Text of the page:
At some point during the ensuing year AWS was engaged to do a Varèse portrait at Miller Theater, and I was excited when Alan asked me to move ahead on the arrangement for that concert. When I heard and saw them perform their now-famous spatial treatment of Varèse’s Intégrales at Zankel Hall (2/16/06), I was even more excited. While I knew that it was a lot to hope for a similarly-intensive, staged, memorized, mobile, spatial performance of Poème électronique, a guy can dream. The piece certainly would sound great if it were done this way. As I worked on the arrangement over the coming year, I would incorporate notes and instructions for spatial presentation, whether or not they would be able to be used.  Antiphonal lion roars in the balconies, soprano moving across the stage to the open piano while singing, backstage timpani, crinkling plastic bags while walking amongst the audience, playing an oboe passage while turning in place, and more (all inspired by AWS’s incredible rendition of Mason the first time I saw them). It has not been done this way yet, but a few “light” ideas have been put into play – see the Heginbotham dancer with the 2-headed drum walk away from the group while playing in this amazing video, which I think is a fabulous presentation of the arrangement at the MET Museum on 2/20/14. [click on video and begin at 24:50] Here is my original chart demonstrating not only instrument locations, but offstage placements in a spatial version, in this case for Miller Theater. Poeme plot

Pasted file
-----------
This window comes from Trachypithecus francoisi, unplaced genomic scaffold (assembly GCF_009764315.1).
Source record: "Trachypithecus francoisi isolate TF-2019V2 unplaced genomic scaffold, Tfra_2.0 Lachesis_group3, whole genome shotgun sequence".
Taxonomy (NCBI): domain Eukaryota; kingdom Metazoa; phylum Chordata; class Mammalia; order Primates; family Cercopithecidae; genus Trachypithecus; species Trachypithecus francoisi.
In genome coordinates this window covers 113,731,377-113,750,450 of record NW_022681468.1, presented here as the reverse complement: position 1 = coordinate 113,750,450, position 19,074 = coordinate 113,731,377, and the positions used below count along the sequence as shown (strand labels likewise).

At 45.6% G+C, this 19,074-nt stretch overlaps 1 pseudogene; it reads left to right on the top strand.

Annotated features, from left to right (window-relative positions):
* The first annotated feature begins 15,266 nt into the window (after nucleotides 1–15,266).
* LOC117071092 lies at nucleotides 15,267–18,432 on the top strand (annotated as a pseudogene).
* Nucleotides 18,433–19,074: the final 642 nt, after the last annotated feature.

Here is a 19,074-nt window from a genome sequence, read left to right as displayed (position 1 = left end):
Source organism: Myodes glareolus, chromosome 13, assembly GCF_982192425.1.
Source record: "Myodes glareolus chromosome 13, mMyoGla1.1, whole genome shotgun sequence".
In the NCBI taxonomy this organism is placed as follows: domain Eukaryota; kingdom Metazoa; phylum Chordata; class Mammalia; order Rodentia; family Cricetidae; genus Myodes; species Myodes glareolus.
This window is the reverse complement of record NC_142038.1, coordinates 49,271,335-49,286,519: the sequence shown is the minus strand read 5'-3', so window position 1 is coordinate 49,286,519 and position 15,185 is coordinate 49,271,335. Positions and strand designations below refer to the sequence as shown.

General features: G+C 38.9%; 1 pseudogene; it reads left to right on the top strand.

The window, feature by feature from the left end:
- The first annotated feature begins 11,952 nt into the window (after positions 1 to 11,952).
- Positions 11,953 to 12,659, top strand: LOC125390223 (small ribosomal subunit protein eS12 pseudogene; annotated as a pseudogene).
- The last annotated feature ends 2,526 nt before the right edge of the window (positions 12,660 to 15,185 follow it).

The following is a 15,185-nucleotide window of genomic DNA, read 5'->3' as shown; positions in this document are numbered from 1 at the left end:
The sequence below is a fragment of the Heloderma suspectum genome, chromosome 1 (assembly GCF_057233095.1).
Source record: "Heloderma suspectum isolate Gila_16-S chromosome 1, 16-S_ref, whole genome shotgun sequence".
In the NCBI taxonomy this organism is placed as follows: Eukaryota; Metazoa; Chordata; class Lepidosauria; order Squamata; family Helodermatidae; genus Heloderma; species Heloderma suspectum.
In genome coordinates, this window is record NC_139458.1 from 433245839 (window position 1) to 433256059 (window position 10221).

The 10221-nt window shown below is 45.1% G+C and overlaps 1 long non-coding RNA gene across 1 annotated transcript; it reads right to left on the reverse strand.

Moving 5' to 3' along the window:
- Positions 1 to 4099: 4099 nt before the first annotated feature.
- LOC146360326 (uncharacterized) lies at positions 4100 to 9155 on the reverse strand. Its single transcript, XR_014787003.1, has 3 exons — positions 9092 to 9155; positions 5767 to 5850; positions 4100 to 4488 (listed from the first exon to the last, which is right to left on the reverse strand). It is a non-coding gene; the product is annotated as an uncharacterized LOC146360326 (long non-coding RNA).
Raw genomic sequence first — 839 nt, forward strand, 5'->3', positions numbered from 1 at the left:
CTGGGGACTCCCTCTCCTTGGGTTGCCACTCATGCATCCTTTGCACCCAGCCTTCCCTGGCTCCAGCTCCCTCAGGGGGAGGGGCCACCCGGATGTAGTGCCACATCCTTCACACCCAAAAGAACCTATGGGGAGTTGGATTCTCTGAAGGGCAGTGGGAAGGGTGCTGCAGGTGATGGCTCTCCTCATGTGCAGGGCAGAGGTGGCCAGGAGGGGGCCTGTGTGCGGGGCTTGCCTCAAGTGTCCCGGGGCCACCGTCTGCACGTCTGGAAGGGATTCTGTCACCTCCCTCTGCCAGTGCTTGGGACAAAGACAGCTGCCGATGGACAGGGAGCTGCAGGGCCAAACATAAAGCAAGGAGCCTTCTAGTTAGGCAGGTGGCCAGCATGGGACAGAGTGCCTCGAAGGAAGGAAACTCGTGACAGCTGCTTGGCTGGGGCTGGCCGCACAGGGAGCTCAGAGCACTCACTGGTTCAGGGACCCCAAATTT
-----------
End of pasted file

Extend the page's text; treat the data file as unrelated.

I first tackled transcribing all of the sonic moments individually. Having worked in an analog tape studio myself, also combining synthesized tones with musique concrète artifacts, I knew that this would have to have been the way that Varèse constructed his Poème, one moment at a time. Here is a page from my notes in that process. Poeme notes pg3  I worked now not from the scratchy LP but from the published CD recording (!) as it was important to me, as is seen from the use of microtones in the notes, to deal with pitches as strictly as I could within the confines of practicality. I adhered roughly to third- and quarter- tones in instances where microtones were called for, foregoing the more precise treatment of (micro)tones by Ben Johnston, one of my heroes and mentors.


Once these discrete moments were mounted, I had to deal with the new element (“new” in that Varèse was not bound by it) of executing the moments in conducted time. It was clearly not acceptable to attempt to mount this sonic collage on a single tempo, or even a dozen of them. While possible, the mere visual nature of  a conductor beating a single tempo for a multitude of gestures in performance detracts from the individuality of those gestures. This is not necessarily taboo, and there are lengthy passages in a single tempo here, but is certainly more of an issue with music whose nature is very clearly a mosaic of gestures from different “tempos.” A static tone, a frantic percussive passage, an “allegretto” rhythmic passage, a cadenza-like vocal passage, not to mention those gestures that speed up or slow down, as per the tape manipulation that the studio offers.